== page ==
Monday, November 28, 2005

Thanksgiving pies

Thanksgiving in the U.S., of course, is defined by its food. Although the details tend to vary from region to region (e.g., cranberry sauce in New England, collard greens in the south), one thing that seems pretty consistent is that dessert consists of pies. In our case on Thursday, it was pumpkin pie made by my wife and apple and pecan pies baked by my aunt.

I'm not a fan of pumpkin pie. I think it's something about the spices, which probably explains why I don't like gingerbread, spice cake, and other similar desserts, too. However, by all accounts, my wife's pumpkin pie, based on her grandmother's recipe, was excellent.

The apple pie had a lightly-baked, doughy crust. Pie purists would say that this is an affront, as pie crust is supposed to be flaky, not doughy. I, however, love anything doughy, and the filling (made with the last New England apples of the season) was great, so I thought it was terrific.

My aunt substituted maple syrup for Karo corn syrup in the pecan pie, and it turned out great. Evidently, this is a fairly common practice in Vermont, which makes sense considering all the maple syrup produced there.

The day after Thanksgiving, we went up to our friends' house in New Hampshire and had another round of pie. I had another decent slice of apple pie (made by my friend's mom), some chocolate pie that looked like it was store/bakery-bought (pretty good, nothing special), and some ricotta pie that we brought from Arthur's Pastry Shop. The latter isn't really a Thanksgiving kind of pie in my mind, but it's good, so who cares?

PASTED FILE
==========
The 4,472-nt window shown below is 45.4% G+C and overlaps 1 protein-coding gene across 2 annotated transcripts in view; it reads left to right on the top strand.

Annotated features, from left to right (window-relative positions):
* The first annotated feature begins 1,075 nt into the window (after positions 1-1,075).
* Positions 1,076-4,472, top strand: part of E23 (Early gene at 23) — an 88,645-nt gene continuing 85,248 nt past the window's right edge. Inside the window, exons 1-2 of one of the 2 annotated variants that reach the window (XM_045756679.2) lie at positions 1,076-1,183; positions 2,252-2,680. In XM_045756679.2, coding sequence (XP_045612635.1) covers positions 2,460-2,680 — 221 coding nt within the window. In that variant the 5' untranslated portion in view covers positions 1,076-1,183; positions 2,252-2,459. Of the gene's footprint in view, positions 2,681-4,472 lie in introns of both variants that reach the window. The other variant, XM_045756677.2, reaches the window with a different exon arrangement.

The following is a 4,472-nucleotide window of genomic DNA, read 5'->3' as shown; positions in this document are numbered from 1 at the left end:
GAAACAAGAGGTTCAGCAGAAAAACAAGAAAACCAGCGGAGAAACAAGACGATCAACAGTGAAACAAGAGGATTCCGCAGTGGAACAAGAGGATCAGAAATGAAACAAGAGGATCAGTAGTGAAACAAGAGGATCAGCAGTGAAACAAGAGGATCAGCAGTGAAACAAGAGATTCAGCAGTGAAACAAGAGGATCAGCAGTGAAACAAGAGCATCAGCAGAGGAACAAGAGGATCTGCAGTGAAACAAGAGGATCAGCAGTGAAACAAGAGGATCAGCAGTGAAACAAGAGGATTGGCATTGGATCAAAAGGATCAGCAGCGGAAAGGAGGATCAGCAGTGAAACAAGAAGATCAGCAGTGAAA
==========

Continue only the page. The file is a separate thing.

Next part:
All in all, a successful dessert weekend. And, with Christmas approaching, visions of sugar plums (well, sugar cookies, anyway) are dancing in my head.

Monday, November 21, 2005

Oatmeal-chip cookies and butterscotch bars

When we were invited to a party this past weekend, my wife and I were (appropriately enough) asked to bring dessert. We made two recipes: oatmeal chocolate chip cookies from The All-American Cookie Book and Dagwoods (butterscotch bars) from a Rosie's Bakery cookbook.Rosie's Bakery cookbook.

The cookies were very good and very popular. Our only complaint was that they ended up slightly harder than we would have liked (they were not really crispy, more like chewy but too stiff).

The butterscotch bars were really tasty, though if you are following the recipe, cut the cooking time by 10-15 minutes (we learned that the first time we made them). We made them without the walnuts, as my wife doesn't like them and the host of the party is allergic. We did think they suffered without something to supplement the otherwise plain batter. I think butterscotch chips would work well, and nutty guy that I am, I think the walnuts would be good, too.

Thursday, November 17, 2005

Desserts at Blue Ginger

My wife and I had been wanting to go to Blue Ginger, run by the star of PBS's Simply Ming , for a long time. We finally used our anniversary as an excuse, and we weren't disappointed. After appetizers and a delicious dinner of orange-marinated lamb shank for me and ribeye steak with asian mole and cilantro cream for my wife, we settled in for dessert. I had the sesame pecan caramel nut tart with roasted banana ice cream and hot fudge (I passed on the coffee caramel, as I dislike coffee). All I can say is Yummmmmmmm. My wife had the pineapple-upside down cake with a fruity sauce and fennel-vanilla bean ice cream and whipped cream. Yummmmmmm again. The fennel-vanilla ice cream had just a hint of fennel, so even my fennel- and licorice-disliking wife found it delicious.

Blue Ginger is a bit pricey, but well worth a trip for a special occasion if you live in or visit the Boston area.